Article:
Er ist sich seines Fehlers bewusst. - He is aware of his fault.
Sie ist dieses Namens würdig. - She is worthy of this name.
The genitive of proper names can also be formed with ending a -s (possessive genitive). Therefore you have to put the name in front of the noun (the possession) and add the suffix -s. In English it is nearly the same, but with an apostrophe.
The genitive of proper nouns can be formed using the von preposition before the proper noun.
Be careful: the genitive cases changes into a dative cases then!
The dative is an indirect object in the sentence and forms the answer to the question
Wem? - whom?
In this table you can find several examples for the declension of noun and their articles in the different genders. In addition, there are some examples of adjectives that accompany a noun in the dative case.
|With a definite article||dem Mann||der Frau||dem Kind||den Leuten|
|With an indefinite article||einem Mann||einer Frau||einem Kind||Leuten|
|With a definite article + adjective||dem guten Mann||der schönen Frau||dem lustigen Kind||den vielen Leuten|
|With an indefinite article + adjective||einem guten Mann||einer schönen Frau||einem lustigen Kind||vielen Leuten|
1. As the indirect object of the verb
In English the indirect object (dative) is often expressed by the preposition to and for. In addition, there are some verbs in German, that use the dative case as an indirect object of the verb and the accusative case as the direct object of the verb.
This list shows verbs that are frequently used with direct and indirect objects.
Examples (the dative is highlighted):
2. With dative verbs
There are some German verbs that only take the dative object. They are listed here:
3. With prepositions
This table list shows preposition that usually use the dative case.
4. With verbs of location and contracted prepositions
There are contracted prepositions (prepositions + article) that are used in the dative case and additionally expresses a position, location or a motion within a fixed location. These prepositions can answer the question wo? - in what place?/where?
Be careful: Verbs of movement + contracted prepositions always require the accusative case.
Here is a list of verbs that express position, location or a motion within a fixed location.
Examples for preposition + dative:
The accusative is used as the direct object in the sentence and forms the answer to the questions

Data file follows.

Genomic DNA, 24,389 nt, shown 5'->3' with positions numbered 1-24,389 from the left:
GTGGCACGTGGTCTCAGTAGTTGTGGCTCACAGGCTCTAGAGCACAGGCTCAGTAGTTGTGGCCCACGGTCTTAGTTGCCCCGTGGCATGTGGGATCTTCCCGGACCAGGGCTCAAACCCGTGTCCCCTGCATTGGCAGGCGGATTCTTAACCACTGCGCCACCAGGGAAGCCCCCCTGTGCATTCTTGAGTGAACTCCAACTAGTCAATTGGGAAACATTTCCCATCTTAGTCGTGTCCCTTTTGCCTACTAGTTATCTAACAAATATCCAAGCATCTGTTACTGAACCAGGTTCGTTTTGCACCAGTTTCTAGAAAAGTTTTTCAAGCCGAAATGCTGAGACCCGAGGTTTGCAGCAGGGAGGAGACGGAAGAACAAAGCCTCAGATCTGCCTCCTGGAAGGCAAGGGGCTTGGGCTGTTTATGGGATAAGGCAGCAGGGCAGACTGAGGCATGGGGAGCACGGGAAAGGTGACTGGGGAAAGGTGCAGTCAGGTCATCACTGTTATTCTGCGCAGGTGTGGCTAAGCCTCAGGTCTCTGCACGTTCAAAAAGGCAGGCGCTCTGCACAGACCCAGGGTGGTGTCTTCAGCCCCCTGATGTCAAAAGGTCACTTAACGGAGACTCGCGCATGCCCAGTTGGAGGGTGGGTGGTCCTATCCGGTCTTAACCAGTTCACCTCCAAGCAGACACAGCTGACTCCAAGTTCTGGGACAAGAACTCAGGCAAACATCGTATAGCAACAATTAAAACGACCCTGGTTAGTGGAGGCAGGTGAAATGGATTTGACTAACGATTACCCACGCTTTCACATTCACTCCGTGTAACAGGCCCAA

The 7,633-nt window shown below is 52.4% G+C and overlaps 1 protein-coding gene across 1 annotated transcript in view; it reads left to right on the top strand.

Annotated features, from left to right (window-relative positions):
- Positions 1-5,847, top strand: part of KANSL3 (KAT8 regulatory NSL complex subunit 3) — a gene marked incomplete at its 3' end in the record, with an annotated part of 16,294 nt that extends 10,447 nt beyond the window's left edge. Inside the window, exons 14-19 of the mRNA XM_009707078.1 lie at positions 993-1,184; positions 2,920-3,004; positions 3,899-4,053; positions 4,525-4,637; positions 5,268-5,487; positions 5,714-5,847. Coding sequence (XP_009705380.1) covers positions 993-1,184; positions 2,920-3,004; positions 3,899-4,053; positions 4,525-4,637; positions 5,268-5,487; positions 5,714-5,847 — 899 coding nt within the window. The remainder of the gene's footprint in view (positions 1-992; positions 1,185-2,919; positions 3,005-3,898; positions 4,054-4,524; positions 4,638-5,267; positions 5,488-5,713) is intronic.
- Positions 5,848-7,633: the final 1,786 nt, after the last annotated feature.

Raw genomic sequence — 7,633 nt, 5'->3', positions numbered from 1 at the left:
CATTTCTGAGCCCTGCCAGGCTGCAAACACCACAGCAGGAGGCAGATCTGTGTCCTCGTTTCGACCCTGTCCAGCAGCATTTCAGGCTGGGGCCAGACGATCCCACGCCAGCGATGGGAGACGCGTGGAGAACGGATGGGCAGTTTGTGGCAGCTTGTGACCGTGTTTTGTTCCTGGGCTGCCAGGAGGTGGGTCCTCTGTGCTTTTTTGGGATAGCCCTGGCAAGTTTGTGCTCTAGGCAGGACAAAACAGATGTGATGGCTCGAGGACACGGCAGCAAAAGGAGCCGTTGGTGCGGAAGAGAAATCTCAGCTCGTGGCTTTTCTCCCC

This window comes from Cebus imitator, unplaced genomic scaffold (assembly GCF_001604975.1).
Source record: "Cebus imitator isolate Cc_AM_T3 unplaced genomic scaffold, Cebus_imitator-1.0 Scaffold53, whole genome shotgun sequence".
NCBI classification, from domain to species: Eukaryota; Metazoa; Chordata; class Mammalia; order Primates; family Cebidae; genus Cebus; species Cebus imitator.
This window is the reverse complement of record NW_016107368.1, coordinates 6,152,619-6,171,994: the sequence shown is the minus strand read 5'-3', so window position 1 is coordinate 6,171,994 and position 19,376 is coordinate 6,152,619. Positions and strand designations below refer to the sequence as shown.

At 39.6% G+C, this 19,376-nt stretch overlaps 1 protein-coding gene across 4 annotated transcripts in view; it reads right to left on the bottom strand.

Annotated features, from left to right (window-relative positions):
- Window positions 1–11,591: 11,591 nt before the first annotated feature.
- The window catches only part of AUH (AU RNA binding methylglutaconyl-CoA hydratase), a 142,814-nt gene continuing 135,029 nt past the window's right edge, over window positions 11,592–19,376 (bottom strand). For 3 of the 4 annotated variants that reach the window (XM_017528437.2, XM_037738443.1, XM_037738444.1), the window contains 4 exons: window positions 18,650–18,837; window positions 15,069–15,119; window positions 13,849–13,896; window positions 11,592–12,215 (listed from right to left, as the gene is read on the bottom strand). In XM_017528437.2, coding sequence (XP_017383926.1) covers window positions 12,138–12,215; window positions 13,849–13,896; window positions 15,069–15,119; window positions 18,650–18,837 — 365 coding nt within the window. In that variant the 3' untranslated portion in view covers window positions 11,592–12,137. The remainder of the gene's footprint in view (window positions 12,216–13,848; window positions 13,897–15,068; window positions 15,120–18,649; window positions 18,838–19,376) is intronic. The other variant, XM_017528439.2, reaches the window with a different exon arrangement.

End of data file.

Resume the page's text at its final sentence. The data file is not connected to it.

Wen oder was? - who or what?
In this table you can find several examples for the declension of noun and their articles in the different genders. In addition, there are some examples of adjectives that accompany a noun in the accusative case.
|With a definite article||den Mann||die Frau||das Kind||die Leute|
|With an indefinite article||einen Mann||eine Frau||ein Kind||Leute|
|With a definite article + adjective||den guten Mann||die schöne Frau||das lustige Kind||die vielen Leute|
|With an indefinite article + adjective||einen guten Mann||eine schöne Frau||ein lustiges Kind||viele Leute|
1. As the direct Object of the verb
All transitive verbs support the direct object and for this reason are followed by the accusative.
2. With expressions of definite time and duration of time
Nominal groups that express the frequency of an activity or a time are always in the accusative case.
3. With prepositions
There are some prepositions that always followed by the accusative case.
4. With verbs of movement and contracted prepositions
There are verbs that, depending on the action (whether it is static or a movement), govern the dative or the accusative case. The dative case is used when it comes to static verbs and the accusative case is used with movement.
Here are some verbs of movement
Prepositions that can be contracted:
Example of prepositions (some of them are contracted) and verbs of movement:
5. With sentence in passive
In passive phrases the object complement becomes subject and the subject becomes object complement.
The accusative is used in passive forms only when it is introduced by durch.
|Die Operation hat den Patienten gerettet. - The operation rescued the patient.||Der Patient wurde durch die Operation gerettet. - The patient was rescued by the operation.|
|Seine Schwester isst einen Apfel. - His sister eats an apple.||Der Apfel wird von seiner Schwester gegessen. - The apple is eaten by his sister.|